Operation and maintenance of the flood protection system is funded by a mix of rates, and income from reserve lands set aside for that purpose. The rating income is made up of general, works and services, and targeted rates (refer Section 7). The targeted rates are based on property capital value, Several footnotes in this report update the report to reflect the proposal adopted for the draft Long Term Plan 2015/16.
and a 1957 differential classification of expected relative benefits from the works (consisting of six benefit classes within a defined area).
Flood damages will impact on floodplain development. Capital value is therefore an appropriate basis for rating. Capital value also has the advantage of maintaining relativity between properties over time, as it reflects new development and changes in land use. For example, if the rate of urban development and increase in value exceeds the rate of rural development and increase in value, a higher proportion of the targeted rates will be collected from the urban areas.
The flood protection works give differing levels of direct benefit to properties, depending on the prescheme flood risk, the type of property development, and standards of flood protection work. Flood protection also gives indirect benefit, such as protection from damage to community infrastructure, disruption to transport and communications, and economic and social disruption, as well as providing opportunities for enhanced recreational use.
All these elements are taken into account by using a targeted differential rating system, which can include a class for indirect benefit, and provide a level of funding from wider sources through works and services and general rate contributions.
1.3 Conclusions The Capital Value basis used for rating is appropriate for river control activity, and for the Ashley River Rating District, and complies with the requirements of the Local Government (Rating) Act 2002.
It is considered that the rating classification currently used for the Ashley River Differential Targeted Rating District should be updated.
Differentials applied to the targeted rates are intended to be in proportion to the benefits received from
the activity being funded. This is not considered to be the case for the existing classification because:
• There are areas rated at lower levels than is supported by historic observations and recent flood modelling work, particularly for the Rangiora urban area.
• There is an area between the existing classified area and the Waimakariri River (North Kaiapoi & Flaxton) that can be affected by Ashley River flooding, but for historic reasons (legislation applying at the time) was not included in the Ashley classification.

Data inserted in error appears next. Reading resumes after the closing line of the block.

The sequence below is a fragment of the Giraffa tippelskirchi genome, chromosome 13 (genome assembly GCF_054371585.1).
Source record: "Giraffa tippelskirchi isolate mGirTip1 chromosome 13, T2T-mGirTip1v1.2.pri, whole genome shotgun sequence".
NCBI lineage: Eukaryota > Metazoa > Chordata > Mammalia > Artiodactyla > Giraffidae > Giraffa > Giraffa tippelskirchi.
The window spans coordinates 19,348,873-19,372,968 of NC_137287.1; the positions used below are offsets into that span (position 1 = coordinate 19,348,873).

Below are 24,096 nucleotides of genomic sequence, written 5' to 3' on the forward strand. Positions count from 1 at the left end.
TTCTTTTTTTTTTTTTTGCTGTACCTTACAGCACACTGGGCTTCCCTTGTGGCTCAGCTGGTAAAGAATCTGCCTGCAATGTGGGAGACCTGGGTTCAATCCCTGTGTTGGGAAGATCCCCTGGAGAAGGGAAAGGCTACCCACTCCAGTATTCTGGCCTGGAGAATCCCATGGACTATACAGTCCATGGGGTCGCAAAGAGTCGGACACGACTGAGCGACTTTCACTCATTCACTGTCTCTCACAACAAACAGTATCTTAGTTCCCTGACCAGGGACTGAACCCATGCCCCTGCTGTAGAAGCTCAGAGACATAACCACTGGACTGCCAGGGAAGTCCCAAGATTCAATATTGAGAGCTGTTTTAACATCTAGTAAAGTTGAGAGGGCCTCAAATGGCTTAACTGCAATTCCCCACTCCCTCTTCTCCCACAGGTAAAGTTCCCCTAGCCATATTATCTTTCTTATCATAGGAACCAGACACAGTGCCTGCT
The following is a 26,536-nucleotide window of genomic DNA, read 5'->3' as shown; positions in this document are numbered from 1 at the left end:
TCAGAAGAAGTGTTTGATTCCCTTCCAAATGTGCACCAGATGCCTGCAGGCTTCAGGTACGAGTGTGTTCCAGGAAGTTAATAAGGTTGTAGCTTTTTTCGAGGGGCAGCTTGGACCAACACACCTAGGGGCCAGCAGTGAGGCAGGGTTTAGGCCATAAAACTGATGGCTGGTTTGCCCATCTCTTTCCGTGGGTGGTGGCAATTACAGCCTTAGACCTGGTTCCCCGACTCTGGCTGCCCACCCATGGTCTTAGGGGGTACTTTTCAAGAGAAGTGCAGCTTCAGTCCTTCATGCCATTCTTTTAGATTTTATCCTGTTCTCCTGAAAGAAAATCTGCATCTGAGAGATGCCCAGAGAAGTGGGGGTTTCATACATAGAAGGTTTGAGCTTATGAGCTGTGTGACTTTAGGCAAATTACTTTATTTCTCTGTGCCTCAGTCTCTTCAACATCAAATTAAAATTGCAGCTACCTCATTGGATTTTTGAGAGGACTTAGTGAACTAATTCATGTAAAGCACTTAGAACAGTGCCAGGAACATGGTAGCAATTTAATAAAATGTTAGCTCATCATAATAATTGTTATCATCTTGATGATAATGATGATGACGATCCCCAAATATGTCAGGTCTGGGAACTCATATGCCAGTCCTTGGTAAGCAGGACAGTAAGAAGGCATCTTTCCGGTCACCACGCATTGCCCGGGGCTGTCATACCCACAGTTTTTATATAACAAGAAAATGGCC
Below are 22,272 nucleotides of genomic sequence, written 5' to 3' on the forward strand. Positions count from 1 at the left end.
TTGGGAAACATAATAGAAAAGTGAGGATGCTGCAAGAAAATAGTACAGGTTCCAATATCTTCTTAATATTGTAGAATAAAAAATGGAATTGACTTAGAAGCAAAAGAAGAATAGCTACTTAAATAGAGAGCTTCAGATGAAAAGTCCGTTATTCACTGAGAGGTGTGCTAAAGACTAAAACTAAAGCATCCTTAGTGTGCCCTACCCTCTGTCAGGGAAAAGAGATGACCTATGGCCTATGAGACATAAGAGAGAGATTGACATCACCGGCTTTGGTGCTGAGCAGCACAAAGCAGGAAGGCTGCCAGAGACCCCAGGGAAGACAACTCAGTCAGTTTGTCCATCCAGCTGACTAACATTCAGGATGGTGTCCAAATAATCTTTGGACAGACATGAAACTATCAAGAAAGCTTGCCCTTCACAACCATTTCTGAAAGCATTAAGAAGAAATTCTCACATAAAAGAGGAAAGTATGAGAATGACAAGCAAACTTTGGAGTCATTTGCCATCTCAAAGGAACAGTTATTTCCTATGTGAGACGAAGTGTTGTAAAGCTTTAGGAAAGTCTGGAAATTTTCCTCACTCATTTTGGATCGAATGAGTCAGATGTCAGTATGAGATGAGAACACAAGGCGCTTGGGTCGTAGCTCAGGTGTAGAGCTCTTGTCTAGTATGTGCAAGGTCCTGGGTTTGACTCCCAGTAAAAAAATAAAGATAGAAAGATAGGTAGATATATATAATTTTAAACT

• There are areas rated at a higher level than is supported by recent flood modelling work, including the area being developed as Pegasus Township.
• As Pegasus Township is developed, the inequity of the high level of rating of this area will increase.
• There is an area along the Ashley River south bank between Sunken Road and the Okuku River confluence, that benefits from stopbanking and bank erosion protection works, and is currently not rated. The rating district should be extended to include this area.
A draft proposal is discussed in Section 2 and modifications to the proposal are discussed in Section 3.
The impacts on rates for the 2013/14 year are summarised in Section 3.1 (and Section 3.2 for the situation if there is no extension of the rating district to the south).
Note that there are differences between the draft proposal discussed in this report and the proposal presented in the 2015/16 Long Term Plan. In particular, for the Long Term Plan, the existing rating boundary has not been extended to the south, the urban boundaries have been adjusted to include areas zoned for future urban development, and rates comparisons have been updated to 2015/16 proposed rates.
While there are differences of detail and exact amounts for individual properties, there are no significant differences between the rates comparison presented in Table 3.4 and the proposal in the draft 2015/16 Long Term Plan.
1.4 Summary of recommended changes
The report concludes that for:
• The Fernside, Kaiapoi and Flaxton Swamp areas There is a flood risk to Kaiapoi and Flaxton from the Ashley River, and water could pond to significant depths in parts of Kaiapoi and the Flaxton swamp. These properties are paying Class A or B Waimakariri-Eyre-Cust rates in recognition of their risk from the Waimakariri, Eyre, & Cust rivers, and should also be included in the Ashley River rating district. The modelling has also shown a strip of land through Fernside that receives benefit from the Ashley River stopbanking system.